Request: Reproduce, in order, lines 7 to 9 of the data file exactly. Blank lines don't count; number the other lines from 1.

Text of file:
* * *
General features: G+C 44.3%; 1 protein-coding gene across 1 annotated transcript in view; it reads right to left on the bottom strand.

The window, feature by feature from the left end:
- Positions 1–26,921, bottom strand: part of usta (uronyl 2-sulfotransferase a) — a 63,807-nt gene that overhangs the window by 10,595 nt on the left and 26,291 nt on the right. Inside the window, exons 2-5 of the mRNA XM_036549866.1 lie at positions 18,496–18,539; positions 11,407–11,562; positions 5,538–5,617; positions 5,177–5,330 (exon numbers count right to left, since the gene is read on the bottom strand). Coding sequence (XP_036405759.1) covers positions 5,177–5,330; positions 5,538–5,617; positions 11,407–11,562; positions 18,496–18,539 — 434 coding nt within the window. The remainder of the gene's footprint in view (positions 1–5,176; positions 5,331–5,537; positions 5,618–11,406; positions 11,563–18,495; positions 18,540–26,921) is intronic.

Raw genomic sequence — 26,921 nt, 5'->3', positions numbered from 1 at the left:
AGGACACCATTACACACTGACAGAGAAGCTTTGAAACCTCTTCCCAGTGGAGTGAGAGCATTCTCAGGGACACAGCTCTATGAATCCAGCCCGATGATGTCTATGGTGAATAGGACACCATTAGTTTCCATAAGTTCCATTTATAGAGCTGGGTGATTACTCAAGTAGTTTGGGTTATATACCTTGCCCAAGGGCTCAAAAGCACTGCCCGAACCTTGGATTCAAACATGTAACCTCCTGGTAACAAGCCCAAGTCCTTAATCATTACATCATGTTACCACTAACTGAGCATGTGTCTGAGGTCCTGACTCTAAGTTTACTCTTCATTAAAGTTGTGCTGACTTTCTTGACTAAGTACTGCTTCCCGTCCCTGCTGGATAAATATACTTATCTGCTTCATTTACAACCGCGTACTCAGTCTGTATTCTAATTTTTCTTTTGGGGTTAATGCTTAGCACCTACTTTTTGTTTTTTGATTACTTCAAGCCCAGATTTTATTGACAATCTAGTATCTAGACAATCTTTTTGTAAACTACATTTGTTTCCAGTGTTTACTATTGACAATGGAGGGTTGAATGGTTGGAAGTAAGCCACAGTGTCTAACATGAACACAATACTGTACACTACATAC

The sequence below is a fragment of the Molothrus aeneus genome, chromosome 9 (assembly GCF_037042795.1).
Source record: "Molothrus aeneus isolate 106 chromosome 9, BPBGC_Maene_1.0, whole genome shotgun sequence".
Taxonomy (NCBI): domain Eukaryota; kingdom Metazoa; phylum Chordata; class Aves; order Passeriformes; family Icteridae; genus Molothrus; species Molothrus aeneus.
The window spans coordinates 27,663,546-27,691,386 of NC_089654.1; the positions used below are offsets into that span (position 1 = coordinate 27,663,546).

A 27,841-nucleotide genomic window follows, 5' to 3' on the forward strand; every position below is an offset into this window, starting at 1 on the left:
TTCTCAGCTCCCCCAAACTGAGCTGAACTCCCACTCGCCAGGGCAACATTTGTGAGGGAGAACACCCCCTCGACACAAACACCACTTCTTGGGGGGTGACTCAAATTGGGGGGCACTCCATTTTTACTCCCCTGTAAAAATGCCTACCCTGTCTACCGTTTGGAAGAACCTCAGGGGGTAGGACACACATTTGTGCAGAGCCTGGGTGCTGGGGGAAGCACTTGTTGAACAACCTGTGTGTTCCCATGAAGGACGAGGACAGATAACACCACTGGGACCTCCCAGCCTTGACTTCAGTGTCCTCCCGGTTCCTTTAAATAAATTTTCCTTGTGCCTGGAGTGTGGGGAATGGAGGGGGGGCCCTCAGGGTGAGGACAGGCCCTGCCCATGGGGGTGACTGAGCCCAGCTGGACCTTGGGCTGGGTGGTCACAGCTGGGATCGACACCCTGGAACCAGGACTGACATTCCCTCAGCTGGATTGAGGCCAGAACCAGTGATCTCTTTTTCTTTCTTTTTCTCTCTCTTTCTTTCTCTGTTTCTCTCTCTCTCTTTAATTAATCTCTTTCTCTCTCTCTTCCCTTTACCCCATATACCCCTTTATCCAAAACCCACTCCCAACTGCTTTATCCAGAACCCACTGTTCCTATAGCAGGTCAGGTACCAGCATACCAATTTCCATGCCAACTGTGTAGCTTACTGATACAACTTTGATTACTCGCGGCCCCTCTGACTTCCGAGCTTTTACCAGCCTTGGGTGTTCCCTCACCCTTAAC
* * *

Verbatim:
Source record: "Molothrus aeneus isolate 106 chromosome 9, BPBGC_Maene_1.0, whole genome shotgun sequence".
Taxonomy (NCBI): domain Eukaryota; kingdom Metazoa; phylum Chordata; class Aves; order Passeriformes; family Icteridae; genus Molothrus; species Molothrus aeneus.
The window spans coordinates 27,663,546-27,691,386 of NC_089654.1; the positions used below are offsets into that span (position 1 = coordinate 27,663,546).